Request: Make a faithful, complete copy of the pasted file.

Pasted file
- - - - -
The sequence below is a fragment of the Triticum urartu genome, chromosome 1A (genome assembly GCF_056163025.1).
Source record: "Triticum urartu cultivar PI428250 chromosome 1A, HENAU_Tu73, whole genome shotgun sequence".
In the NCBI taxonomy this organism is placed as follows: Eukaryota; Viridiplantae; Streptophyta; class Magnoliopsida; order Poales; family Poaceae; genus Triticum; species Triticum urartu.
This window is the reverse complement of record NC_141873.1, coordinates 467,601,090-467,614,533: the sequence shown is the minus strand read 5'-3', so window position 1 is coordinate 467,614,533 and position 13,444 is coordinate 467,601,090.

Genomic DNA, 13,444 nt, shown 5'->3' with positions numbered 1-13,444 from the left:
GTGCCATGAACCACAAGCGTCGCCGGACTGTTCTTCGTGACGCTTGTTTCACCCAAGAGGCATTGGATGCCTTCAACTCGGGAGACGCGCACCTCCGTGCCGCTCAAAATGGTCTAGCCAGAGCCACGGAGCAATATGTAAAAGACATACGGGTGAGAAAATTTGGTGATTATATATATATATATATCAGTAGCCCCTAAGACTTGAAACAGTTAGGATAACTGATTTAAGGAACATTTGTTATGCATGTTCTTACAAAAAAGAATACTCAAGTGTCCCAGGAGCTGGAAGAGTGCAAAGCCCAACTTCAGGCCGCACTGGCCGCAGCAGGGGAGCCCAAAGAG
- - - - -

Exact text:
The sequence below is a fragment of the Triticum urartu genome, chromosome 1A (genome assembly GCF_056163025.1).
Source record: "Triticum urartu cultivar PI428250 chromosome 1A, HENAU_Tu73, whole genome shotgun sequence".
In the NCBI taxonomy this organism is placed as follows: Eukaryota; Viridiplantae; Streptophyta; class Magnoliopsida; order Poales; family Poaceae; genus Triticum; species Triticum urartu.
This window is the reverse complement of record NC_141873.1, coordinates 467,601,090-467,614,533: the sequence shown is the minus strand read 5'-3', so window position 1 is coordinate 467,614,533 and position 13,444 is coordinate 467,601,090.

Genomic DNA, 13,444 nt, shown 5'->3' with positions numbered 1-13,444 from the left:
GTGCCATGAACCACAAGCGTCGCCGGACTGTTCTTCGTGACGCTTGTTTCACCCAAGAGGCATTGGATGCCTTCAACTCGGGAGACGCGCACCTCCGTGCCGCTCAAAATGGTCTAGCCAGAGCCACGGAGCAATATGTAAAAGACATACGGGTGAGAAAATTTGGTGATTATATATATATATATATCAGTAGCCCCTAAGACTTGAAACAGTTAGGATAACTGATTTAAGGAACATTTGTTATGCATGTTCTTACAAAAAAGAATACTCAAGTGTCCCAGGAGCTGGAAGAGTGCAAAGCCCAACTTCAGGCCGCACTGGCCGCAGCAGGGGAGCCCAAAGAG